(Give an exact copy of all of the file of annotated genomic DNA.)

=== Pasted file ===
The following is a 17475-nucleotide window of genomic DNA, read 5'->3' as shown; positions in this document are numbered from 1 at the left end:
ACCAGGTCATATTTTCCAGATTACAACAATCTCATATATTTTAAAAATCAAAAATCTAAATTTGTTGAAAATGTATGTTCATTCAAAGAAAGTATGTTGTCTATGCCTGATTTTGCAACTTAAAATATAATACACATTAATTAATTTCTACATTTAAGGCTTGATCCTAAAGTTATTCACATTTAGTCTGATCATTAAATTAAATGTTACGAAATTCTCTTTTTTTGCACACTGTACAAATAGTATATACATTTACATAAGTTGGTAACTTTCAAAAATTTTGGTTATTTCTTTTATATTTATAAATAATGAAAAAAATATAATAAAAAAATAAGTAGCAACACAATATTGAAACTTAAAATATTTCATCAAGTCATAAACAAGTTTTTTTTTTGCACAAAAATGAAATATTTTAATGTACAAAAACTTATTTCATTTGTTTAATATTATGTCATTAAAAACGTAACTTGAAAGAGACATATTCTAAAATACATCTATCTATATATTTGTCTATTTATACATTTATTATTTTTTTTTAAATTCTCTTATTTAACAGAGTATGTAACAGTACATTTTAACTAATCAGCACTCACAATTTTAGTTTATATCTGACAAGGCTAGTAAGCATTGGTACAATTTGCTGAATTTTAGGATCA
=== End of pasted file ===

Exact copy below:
The following is a 17475-nucleotide window of genomic DNA, read 5'->3' as shown; positions in this document are numbered from 1 at the left end:
ACCAGGTCATATTTTCCAGATTACAACAATCTCATATATTTTAAAAATCAAAAATCTAAATTTGTTGAAAATGTATGTTCATTCAAAGAAAGTATGTTGTCTATGCCTGATTTTGCAACTTAAAATATAATACACATTAATTAATTTCTACATTTAAGGCTTGATCCTAAAGTTATTCACATTTAGTCTGATCATTAAATTAAATGTTACGAAATTCTCTTTTTTTGCACACTGTACAAATAGTATATACATTTACATAAGTTGGTAACTTTCAAAAATTTTGGTTATTTCTTTTATATTTATAAATAATGAAAAAAATATAATAAAAAAATAAGTAGCAACACAATATTGAAACTTAAAATATTTCATCAAGTCATAAACAAGTTTTTTTTTTGCACAAAAATGAAATATTTTAATGTACAAAAACTTATTTCATTTGTTTAATATTATGTCATTAAAAACGTAACTTGAAAGAGACATATTCTAAAATACATCTATCTATATATTTGTCTATTTATACATTTATTATTTTTTTTTAAATTCTCTTATTTAACAGAGTATGTAACAGTACATTTTAACTAATCAGCACTCACAATTTTAGTTTATATCTGACAAGGCTAGTAAGCATTGGTACAATTTGCTGAATTTTAGGATCA